Defining outcomes to ship faster
I need to get better at shipping fast. It’s not that I don’t ship today, I just have less time to work and want to have more shots at the goal.
I want to run more experiments. And try more fun tech. So I need to ship faster.
Just like when I learn anything, I believe I need to find some solid fundamentals and just practice them deliberately. So I read up on shipping tips, and pracice the most fundamental ones I find. This is the first of those:
Clarifying the problem first
There’s a famous quote by Einstein that captures this idea well:
“If I had an hour to solve a problem I’d spend 55 minutes thinking about the problem and 5 minutes thinking about solutions.” — Albert Einstein
Being very clear on what you are trying to achieve makes it much more likely that you can make progress. A really good problem definition usually contains the first questions or actions you need to do to make progress.
So this week before I start every task I will write down the answers to this checklist:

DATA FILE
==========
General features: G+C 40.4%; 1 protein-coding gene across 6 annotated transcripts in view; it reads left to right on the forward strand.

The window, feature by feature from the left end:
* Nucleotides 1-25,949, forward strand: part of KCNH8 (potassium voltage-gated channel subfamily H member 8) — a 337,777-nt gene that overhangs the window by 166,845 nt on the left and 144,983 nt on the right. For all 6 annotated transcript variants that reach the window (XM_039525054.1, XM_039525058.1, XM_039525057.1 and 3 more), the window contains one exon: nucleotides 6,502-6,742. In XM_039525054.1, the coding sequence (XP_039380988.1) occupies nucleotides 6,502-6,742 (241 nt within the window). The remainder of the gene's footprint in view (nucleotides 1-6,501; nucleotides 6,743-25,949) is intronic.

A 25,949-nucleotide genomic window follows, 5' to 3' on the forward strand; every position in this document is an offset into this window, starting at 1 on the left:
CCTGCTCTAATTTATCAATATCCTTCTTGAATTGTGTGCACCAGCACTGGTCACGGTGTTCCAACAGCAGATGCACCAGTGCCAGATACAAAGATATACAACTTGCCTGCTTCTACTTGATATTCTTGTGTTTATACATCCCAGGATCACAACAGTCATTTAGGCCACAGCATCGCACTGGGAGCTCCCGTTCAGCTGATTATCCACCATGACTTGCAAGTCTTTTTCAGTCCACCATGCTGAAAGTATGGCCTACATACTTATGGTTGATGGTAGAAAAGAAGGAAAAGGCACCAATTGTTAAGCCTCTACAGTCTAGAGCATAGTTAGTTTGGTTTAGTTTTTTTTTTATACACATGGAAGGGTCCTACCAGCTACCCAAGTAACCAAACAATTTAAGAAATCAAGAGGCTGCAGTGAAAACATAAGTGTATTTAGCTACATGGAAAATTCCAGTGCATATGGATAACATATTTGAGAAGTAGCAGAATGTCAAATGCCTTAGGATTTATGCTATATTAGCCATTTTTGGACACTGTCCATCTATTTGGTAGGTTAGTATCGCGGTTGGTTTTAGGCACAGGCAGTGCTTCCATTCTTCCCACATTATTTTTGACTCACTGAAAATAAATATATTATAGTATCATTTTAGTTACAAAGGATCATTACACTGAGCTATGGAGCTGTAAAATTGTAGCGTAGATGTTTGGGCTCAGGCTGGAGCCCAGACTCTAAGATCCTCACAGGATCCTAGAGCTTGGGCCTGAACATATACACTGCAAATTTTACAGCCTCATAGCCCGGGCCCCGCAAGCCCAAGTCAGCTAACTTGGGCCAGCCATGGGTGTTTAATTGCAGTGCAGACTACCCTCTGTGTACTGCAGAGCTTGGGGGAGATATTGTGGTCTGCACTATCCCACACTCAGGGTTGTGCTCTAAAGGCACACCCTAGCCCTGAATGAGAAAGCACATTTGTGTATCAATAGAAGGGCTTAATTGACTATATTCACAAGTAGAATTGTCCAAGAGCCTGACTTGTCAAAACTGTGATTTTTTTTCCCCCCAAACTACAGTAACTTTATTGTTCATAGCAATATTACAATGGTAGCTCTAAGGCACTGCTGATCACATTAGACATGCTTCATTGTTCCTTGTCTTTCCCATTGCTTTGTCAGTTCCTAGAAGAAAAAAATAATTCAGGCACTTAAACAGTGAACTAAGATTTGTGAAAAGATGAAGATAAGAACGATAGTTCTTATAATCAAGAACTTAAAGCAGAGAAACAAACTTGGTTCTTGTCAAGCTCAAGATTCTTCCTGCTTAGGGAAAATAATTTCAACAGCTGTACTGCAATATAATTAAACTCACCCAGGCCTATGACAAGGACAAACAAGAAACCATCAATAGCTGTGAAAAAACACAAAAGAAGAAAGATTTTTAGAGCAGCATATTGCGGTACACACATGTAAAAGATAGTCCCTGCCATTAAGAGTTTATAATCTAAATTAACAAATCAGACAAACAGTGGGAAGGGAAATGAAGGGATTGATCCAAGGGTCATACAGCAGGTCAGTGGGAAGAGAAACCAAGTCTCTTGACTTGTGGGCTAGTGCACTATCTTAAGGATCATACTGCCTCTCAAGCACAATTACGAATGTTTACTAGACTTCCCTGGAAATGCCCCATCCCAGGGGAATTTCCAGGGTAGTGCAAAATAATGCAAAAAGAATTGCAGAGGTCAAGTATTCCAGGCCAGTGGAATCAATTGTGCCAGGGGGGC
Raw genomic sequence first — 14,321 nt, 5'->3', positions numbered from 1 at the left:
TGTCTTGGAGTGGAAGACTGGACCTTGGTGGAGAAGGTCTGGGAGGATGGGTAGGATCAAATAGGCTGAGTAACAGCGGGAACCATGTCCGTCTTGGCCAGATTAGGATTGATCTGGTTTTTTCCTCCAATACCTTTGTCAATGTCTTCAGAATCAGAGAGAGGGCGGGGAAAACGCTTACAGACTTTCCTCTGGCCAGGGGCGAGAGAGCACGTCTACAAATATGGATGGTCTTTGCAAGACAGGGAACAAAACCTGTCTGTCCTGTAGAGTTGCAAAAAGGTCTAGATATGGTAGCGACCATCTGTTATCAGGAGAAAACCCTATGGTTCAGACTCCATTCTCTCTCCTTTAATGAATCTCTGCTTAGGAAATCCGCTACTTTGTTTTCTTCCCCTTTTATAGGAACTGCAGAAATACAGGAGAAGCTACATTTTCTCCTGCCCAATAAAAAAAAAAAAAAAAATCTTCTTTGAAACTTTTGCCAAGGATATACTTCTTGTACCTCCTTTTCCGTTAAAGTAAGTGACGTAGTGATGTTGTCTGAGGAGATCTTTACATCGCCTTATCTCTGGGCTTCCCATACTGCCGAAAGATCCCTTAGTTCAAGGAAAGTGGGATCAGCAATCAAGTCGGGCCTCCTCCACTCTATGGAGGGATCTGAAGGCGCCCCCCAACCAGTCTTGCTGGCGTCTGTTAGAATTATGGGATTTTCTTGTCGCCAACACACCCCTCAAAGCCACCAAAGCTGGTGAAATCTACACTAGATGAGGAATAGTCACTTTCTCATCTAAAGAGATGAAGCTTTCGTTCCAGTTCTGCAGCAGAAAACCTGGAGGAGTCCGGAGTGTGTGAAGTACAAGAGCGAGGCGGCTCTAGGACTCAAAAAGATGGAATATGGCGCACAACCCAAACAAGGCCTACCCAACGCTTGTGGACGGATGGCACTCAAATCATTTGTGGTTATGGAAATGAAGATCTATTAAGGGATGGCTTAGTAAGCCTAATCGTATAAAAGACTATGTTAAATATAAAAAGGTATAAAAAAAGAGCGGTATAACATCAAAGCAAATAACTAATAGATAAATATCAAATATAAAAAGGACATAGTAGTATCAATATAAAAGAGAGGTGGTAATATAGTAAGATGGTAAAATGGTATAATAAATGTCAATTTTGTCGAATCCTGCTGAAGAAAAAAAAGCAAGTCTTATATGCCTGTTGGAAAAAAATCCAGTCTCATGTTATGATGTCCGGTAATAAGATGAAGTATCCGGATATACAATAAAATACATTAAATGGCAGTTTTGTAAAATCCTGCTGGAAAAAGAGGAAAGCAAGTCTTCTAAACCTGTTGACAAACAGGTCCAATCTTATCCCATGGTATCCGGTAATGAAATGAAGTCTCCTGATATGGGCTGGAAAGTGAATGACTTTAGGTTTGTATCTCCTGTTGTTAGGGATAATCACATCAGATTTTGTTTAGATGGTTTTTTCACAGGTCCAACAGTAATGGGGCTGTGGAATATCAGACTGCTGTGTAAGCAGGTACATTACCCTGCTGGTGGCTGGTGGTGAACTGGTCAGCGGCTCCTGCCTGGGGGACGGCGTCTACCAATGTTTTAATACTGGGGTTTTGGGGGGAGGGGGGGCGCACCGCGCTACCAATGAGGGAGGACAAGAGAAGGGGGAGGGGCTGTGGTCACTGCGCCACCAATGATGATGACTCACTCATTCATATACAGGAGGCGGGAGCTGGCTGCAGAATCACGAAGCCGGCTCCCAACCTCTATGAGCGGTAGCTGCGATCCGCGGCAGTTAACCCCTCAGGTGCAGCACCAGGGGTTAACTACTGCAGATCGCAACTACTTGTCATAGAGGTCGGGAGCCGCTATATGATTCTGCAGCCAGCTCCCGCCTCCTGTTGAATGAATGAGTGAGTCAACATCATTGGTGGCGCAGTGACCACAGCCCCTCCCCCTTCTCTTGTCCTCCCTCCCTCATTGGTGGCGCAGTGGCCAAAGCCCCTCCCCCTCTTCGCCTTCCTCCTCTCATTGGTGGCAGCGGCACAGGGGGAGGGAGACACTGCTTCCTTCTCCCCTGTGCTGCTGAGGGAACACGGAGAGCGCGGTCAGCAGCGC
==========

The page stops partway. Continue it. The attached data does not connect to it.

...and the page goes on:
- What am trying to achieve / What is the outcome?
- What are the steps to achieveing that?
- How much time and energy do I have?
- Prioritise steps
- Do the work
Partly this will help me make what I’m trying to do explicit. So when I get distracted I can come back to it.
Partly this will make it obvious if I’m biting off too much. Maybe I need to set a partial goal instead, something that I can do in the allotted time?
One surprising thing that came out of starting this exercise is that I realised that every time I do work on something I should end with some sort of artifact:
- A progress report
- A finished design
- A piece of research
If I’m not actually delivering an artifact, the task isn’t really done, and I will still be thinking about it. If someone is waiting for me to complete the task, they will still be waiting for it.
But if I ship an artifact, even if it only partially completes the intended outcome, at least there has been some tangible result. Real progress.
What can you specify today that will help you make progress?